Sara Choi, a South Korean drift racer, is one of the rare female drift racers who compete on an equal or even higher level with men in the automotive industry.
“Men have egos. Men have pride,” says Choi upon knowing that some guys dislike her.
The 29-year-old was taken care of by a gang of automobile kids after leaving her Hawaii home at 15 and this is when she first acquired her curiosity and passion in cars.
Cool as she is, Choi drives a car at 70 mph while it “drifts” due to oversteering and also has to deal with microaggressions and crude remarks about her body as a drift racer.
Being one of the few women of color who is so skilled at it, vehicles are more than simply a hobby, a source of celebrity, or a source of income to her. Not only did she find a great deal of thrill when she drives sideways at high speed, but a new family as well.
“In Hawaii, we only have three freeways. Every Wednesday and every weekend, they would host a “car cruise meet” at the military base, which was everyone—sometimes up to 200 or 300 cars—going on the freeway and just racing. I would always go with my friends to that,” Choi said in Cosmopolitan.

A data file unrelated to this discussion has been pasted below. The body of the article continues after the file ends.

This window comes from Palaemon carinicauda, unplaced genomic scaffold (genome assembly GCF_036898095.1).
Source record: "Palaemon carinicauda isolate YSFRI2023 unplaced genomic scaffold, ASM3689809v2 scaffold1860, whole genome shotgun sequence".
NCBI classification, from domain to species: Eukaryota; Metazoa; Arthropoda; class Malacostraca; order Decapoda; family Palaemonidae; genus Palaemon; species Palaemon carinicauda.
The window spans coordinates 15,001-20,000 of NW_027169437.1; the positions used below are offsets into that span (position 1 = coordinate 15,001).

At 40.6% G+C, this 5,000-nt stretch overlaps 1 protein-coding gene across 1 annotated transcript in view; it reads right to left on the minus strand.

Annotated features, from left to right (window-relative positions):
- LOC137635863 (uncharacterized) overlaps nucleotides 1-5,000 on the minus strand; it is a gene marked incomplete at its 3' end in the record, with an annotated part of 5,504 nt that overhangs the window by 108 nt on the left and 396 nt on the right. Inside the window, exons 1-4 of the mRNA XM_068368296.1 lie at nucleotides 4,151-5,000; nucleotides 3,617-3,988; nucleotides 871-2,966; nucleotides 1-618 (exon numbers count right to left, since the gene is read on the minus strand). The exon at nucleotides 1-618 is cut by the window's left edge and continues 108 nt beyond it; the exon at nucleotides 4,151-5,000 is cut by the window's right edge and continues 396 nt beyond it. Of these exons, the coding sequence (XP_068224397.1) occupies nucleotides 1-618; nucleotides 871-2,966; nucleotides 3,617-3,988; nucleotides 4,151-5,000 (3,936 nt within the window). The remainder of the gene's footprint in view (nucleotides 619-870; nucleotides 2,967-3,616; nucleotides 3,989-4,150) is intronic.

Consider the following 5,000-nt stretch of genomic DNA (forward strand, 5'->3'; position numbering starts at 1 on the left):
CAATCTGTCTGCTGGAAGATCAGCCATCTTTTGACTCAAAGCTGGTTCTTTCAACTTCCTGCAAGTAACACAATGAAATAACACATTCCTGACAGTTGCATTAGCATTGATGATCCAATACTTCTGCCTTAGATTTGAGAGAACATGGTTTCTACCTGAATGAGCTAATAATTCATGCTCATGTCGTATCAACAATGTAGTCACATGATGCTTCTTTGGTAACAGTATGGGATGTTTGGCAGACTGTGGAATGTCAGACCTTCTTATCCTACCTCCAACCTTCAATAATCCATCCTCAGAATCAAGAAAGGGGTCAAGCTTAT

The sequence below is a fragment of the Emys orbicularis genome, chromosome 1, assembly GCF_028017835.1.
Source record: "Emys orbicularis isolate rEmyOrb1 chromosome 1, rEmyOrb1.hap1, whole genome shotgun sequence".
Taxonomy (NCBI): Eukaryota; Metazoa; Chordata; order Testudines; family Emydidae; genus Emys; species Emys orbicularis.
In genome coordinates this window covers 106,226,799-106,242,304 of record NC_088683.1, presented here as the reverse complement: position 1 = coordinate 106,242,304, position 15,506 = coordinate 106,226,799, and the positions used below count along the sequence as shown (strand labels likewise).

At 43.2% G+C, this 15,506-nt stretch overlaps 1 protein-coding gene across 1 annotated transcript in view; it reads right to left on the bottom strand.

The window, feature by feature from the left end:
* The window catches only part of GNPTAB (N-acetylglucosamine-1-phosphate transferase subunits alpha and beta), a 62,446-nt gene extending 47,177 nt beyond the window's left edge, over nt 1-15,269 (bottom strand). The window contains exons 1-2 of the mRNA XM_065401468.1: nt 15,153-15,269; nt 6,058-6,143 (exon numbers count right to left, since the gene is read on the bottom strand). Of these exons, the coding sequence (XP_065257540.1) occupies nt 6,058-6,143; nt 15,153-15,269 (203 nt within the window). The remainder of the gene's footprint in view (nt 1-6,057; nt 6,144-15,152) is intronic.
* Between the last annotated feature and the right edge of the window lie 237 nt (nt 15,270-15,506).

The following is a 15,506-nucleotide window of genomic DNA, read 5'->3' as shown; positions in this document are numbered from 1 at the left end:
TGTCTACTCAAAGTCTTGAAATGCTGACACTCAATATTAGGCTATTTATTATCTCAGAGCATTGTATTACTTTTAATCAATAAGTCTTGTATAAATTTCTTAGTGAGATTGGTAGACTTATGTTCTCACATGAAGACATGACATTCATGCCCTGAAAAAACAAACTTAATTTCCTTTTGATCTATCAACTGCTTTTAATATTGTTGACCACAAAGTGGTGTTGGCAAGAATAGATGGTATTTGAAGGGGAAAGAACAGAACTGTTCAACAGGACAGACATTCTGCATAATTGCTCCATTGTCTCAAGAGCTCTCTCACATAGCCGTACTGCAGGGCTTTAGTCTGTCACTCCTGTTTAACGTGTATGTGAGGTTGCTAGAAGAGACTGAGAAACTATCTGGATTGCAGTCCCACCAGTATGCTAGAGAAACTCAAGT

When Choi got her first full-time work at a tuning shop, she got a 1999 Civic through her boss, which she paid for with every paycheck. This marked the beginning of her passion for cars.
After being introduced to drifting, she traveled to Japan, the country where the practice first emerged, years later. After completely experiencing the pleasure of drifting there, she grew passionate about it to the point that it became not only a hobby but a career.
Choi revealed that she is still debating whether or not to compete because it is a male-dominated field and that she is experiencing psychological difficulties.
She is currently concentrating on running racing events to keep the fire going.
One big achievement she had in the arena was when she created the Acura mod, a vehicle she worked on for three months for the SEMA exhibition in Las Vegas.
Additionally, Choi encouraged other women who want to pursue drift racing to “Just do it,” adding that they should put themselves out there to connect with individuals in the field.